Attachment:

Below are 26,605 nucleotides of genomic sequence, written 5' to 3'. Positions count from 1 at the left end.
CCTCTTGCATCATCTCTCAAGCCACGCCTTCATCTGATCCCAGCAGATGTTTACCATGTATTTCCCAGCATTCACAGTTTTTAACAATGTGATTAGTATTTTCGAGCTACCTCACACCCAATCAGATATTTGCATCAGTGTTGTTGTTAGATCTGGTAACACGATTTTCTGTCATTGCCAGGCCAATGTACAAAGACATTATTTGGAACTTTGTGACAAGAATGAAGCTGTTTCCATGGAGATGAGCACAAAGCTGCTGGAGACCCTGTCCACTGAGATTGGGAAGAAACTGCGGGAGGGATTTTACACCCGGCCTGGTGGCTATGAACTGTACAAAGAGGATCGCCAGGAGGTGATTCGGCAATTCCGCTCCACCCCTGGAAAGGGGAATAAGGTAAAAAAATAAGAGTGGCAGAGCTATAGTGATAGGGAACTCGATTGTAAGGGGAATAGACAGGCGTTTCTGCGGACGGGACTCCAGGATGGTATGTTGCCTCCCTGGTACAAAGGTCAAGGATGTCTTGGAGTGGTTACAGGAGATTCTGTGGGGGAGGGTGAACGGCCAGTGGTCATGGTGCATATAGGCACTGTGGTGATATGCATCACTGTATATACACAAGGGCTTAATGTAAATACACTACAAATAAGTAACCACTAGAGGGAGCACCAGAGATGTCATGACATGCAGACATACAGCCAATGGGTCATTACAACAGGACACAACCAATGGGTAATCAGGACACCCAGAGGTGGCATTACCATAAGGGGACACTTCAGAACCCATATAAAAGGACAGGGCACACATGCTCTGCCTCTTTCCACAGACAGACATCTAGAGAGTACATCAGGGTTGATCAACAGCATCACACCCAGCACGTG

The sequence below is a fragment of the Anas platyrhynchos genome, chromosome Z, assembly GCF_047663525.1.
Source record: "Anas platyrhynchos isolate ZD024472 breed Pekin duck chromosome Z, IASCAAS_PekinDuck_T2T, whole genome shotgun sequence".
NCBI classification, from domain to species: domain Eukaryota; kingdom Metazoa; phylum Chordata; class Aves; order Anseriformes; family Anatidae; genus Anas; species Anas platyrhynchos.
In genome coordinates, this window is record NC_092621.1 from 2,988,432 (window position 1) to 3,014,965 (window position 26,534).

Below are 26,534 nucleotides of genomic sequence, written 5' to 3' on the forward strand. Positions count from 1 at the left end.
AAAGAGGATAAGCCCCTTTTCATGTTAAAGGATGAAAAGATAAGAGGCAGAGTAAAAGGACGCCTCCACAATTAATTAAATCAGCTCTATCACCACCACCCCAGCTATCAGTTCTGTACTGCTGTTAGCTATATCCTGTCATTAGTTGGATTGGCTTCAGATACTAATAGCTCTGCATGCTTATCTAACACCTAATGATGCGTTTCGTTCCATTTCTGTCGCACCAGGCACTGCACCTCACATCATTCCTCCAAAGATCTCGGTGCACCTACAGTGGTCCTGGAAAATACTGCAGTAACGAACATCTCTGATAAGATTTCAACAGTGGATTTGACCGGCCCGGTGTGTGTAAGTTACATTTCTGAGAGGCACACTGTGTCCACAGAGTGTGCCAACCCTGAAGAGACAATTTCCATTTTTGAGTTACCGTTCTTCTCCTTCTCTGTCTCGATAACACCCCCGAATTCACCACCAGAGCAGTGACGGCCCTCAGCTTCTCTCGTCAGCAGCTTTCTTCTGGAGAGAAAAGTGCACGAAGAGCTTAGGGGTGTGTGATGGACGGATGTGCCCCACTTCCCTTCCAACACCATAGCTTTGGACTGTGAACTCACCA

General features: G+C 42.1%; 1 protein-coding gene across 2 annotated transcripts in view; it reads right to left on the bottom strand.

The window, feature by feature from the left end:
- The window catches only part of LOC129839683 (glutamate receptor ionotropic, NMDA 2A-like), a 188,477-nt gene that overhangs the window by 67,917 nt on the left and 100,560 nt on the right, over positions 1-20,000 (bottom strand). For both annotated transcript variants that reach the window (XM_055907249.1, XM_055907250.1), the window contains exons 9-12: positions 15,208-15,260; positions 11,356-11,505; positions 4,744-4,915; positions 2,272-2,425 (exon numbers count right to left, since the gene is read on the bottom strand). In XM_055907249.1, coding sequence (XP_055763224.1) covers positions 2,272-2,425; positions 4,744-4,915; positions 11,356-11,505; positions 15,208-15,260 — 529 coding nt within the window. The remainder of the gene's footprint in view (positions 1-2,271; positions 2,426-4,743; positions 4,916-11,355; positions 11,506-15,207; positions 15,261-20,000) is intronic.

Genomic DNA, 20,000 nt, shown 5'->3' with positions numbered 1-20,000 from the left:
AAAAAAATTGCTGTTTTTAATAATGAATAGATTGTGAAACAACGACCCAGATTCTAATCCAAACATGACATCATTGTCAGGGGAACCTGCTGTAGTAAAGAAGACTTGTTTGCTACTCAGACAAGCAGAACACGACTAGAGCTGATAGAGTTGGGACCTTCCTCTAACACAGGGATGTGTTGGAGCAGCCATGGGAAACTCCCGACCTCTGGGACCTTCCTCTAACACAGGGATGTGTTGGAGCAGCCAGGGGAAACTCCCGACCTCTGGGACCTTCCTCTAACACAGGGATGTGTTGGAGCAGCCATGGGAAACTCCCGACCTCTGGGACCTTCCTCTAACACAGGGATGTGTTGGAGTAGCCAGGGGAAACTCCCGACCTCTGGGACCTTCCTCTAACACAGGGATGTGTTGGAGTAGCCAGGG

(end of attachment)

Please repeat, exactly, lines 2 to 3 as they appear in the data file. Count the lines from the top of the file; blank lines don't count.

CCTCTTGCATCATCTCTCAAGCCACGCCTTCATCTGATCCCAGCAGATGTTTACCATGTATTTCCCAGCATTCACAGTTTTTAACAATGTGATTAGTATTTTCGAGCTACCTCACACCCAATCAGATATTTGCATCAGTGTTGTTGTTAGATCTGGTAACACGATTTTCTGTCATTGCCAGGCCAATGTACAAAGACATTATTTGGAACTTTGTGACAAGAATGAAGCTGTTTCCATGGAGATGAGCACAAAGCTGCTGGAGACCCTGTCCACTGAGATTGGGAAGAAACTGCGGGAGGGATTTTACACCCGGCCTGGTGGCTATGAACTGTACAAAGAGGATCGCCAGGAGGTGATTCGGCAATTCCGCTCCACCCCTGGAAAGGGGAATAAGGTAAAAAAATAAGAGTGGCAGAGCTATAGTGATAGGGAACTCGATTGTAAGGGGAATAGACAGGCGTTTCTGCGGACGGGACTCCAGGATGGTATGTTGCCTCCCTGGTACAAAGGTCAAGGATGTCTTGGAGTGGTTACAGGAGATTCTGTGGGGGAGGGTGAACGGCCAGTGGTCATGGTGCATATAGGCACTGTGGTGATATGCATCACTGTATATACACAAGGGCTTAATGTAAATACACTACAAATAAGTAACCACTAGAGGGAGCACCAGAGATGTCATGACATGCAGACATACAGCCAATGGGTCATTACAACAGGACACAACCAATGGGTAATCAGGACACCCAGAGGTGGCATTACCATAAGGGGACACTTCAGAACCCATATAAAAGGACAGGGCACACATGCTCTGCCTCTTTCCACAGACAGACATCTAGAGAGTACATCAGGGTTGATCAACAGCATCACACCCAGCACGTG

The sequence below is a fragment of the Anas platyrhynchos genome, chromosome Z, assembly GCF_047663525.1.